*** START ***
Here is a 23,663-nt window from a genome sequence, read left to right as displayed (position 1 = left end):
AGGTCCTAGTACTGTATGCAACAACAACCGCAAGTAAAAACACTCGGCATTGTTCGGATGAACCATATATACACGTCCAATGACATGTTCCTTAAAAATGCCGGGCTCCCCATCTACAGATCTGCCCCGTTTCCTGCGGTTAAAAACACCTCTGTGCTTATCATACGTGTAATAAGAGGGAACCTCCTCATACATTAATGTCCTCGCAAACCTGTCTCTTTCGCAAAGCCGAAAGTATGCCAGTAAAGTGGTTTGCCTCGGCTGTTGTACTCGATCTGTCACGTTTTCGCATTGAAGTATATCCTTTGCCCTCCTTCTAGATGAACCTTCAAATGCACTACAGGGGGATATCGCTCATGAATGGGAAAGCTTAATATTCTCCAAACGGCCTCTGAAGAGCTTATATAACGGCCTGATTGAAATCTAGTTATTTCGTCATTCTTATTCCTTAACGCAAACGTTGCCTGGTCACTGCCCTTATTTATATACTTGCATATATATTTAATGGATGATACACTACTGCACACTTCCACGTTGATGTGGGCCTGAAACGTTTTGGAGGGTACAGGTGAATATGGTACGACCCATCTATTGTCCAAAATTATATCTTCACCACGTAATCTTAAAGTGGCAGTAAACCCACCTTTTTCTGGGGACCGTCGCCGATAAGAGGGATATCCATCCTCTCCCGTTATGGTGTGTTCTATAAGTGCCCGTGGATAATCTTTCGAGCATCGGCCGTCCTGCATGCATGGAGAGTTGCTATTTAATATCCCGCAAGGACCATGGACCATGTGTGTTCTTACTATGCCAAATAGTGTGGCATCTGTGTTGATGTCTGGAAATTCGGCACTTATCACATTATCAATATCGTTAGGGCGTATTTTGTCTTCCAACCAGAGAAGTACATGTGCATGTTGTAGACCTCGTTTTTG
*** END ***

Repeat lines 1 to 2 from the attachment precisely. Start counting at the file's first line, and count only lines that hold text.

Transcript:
Here is a 23,663-nt window from a genome sequence, read left to right as displayed (position 1 = left end):
AGGTCCTAGTACTGTATGCAACAACAACCGCAAGTAAAAACACTCGGCATTGTTCGGATGAACCATATATACACGTCCAATGACATGTTCCTTAAAAATGCCGGGCTCCCCATCTACAGATCTGCCCCGTTTCCTGCGGTTAAAAACACCTCTGTGCTTATCATACGTGTAATAAGAGGGAACCTCCTCATACATTAATGTCCTCGCAAACCTGTCTCTTTCGCAAAGCCGAAAGTATGCCAGTAAAGTGGTTTGCCTCGGCTGTTGTACTCGATCTGTCACGTTTTCGCATTGAAGTATATCCTTTGCCCTCCTTCTAGATGAACCTTCAAATGCACTACAGGGGGATATCGCTCATGAATGGGAAAGCTTAATATTCTCCAAACGGCCTCTGAAGAGCTTATATAACGGCCTGATTGAAATCTAGTTATTTCGTCATTCTTATTCCTTAACGCAAACGTTGCCTGGTCACTGCCCTTATTTATATACTTGCATATATATTTAATGGATGATACACTACTGCACACTTCCACGTTGATGTGGGCCTGAAACGTTTTGGAGGGTACAGGTGAATATGGTACGACCCATCTATTGTCCAAAATTATATCTTCACCACGTAATCTTAAAGTGGCAGTAAACCCACCTTTTTCTGGGGACCGTCGCCGATAAGAGGGATATCCATCCTCTCCCGTTATGGTGTGTTCTATAAGTGCCCGTGGATAATCTTTCGAGCATCGGCCGTCCTGCATGCATGGAGAGTTGCTATTTAATATCCCGCAAGGACCATGGACCATGTGTGTTCTTACTATGCCAAATAGTGTGGCATCTGTGTTGATGTCTGGAAATTCGGCACTTATCACATTATCAATATCGTTAGGGCGTATTTTGTCTTCCAACCAGAGAAGTACATGTGCATGTTGTAGACCTCGTTTTTG